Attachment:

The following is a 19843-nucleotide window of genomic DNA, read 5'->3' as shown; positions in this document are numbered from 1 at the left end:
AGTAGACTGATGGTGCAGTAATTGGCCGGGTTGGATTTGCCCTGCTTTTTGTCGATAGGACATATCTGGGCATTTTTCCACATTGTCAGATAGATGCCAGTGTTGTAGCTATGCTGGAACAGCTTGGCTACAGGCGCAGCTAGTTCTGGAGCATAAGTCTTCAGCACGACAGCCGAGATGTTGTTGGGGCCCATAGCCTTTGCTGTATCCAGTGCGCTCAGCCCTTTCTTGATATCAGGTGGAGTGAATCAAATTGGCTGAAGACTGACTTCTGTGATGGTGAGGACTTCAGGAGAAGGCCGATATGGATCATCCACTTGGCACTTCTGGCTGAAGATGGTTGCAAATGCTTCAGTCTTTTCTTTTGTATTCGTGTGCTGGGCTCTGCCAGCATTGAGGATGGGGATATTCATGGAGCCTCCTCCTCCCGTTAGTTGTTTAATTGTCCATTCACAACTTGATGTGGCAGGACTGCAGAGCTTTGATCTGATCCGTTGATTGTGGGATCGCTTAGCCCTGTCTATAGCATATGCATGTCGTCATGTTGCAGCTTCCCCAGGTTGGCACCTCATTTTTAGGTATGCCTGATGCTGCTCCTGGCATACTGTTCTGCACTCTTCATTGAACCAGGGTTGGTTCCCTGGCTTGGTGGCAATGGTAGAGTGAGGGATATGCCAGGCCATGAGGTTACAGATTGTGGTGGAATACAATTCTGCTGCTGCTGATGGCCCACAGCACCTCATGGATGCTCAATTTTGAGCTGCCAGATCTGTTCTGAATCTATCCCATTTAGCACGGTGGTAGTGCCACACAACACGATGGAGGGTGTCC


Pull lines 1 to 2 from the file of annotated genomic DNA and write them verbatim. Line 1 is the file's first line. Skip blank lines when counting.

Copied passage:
The following is a 19843-nucleotide window of genomic DNA, read 5'->3' as shown; positions in this document are numbered from 1 at the left end:
AGTAGACTGATGGTGCAGTAATTGGCCGGGTTGGATTTGCCCTGCTTTTTGTCGATAGGACATATCTGGGCATTTTTCCACATTGTCAGATAGATGCCAGTGTTGTAGCTATGCTGGAACAGCTTGGCTACAGGCGCAGCTAGTTCTGGAGCATAAGTCTTCAGCACGACAGCCGAGATGTTGTTGGGGCCCATAGCCTTTGCTGTATCCAGTGCGCTCAGCCCTTTCTTGATATCAGGTGGAGTGAATCAAATTGGCTGAAGACTGACTTCTGTGATGGTGAGGACTTCAGGAGAAGGCCGATATGGATCATCCACTTGGCACTTCTGGCTGAAGATGGTTGCAAATGCTTCAGTCTTTTCTTTTGTATTCGTGTGCTGGGCTCTGCCAGCATTGAGGATGGGGATATTCATGGAGCCTCCTCCTCCCGTTAGTTGTTTAATTGTCCATTCACAACTTGATGTGGCAGGACTGCAGAGCTTTGATCTGATCCGTTGATTGTGGGATCGCTTAGCCCTGTCTATAGCATATGCATGTCGTCATGTTGCAGCTTCCCCAGGTTGGCACCTCATTTTTAGGTATGCCTGATGCTGCTCCTGGCATACTGTTCTGCACTCTTCATTGAACCAGGGTTGGTTCCCTGGCTTGGTGGCAATGGTAGAGTGAGGGATATGCCAGGCCATGAGGTTACAGATTGTGGTGGAATACAATTCTGCTGCTGCTGATGGCCCACAGCACCTCATGGATGCTCAATTTTGAGCTGCCAGATCTGTTCTGAATCTATCCCATTTAGCACGGTGGTAGTGCCACACAACACGATGGAGGGTGTCC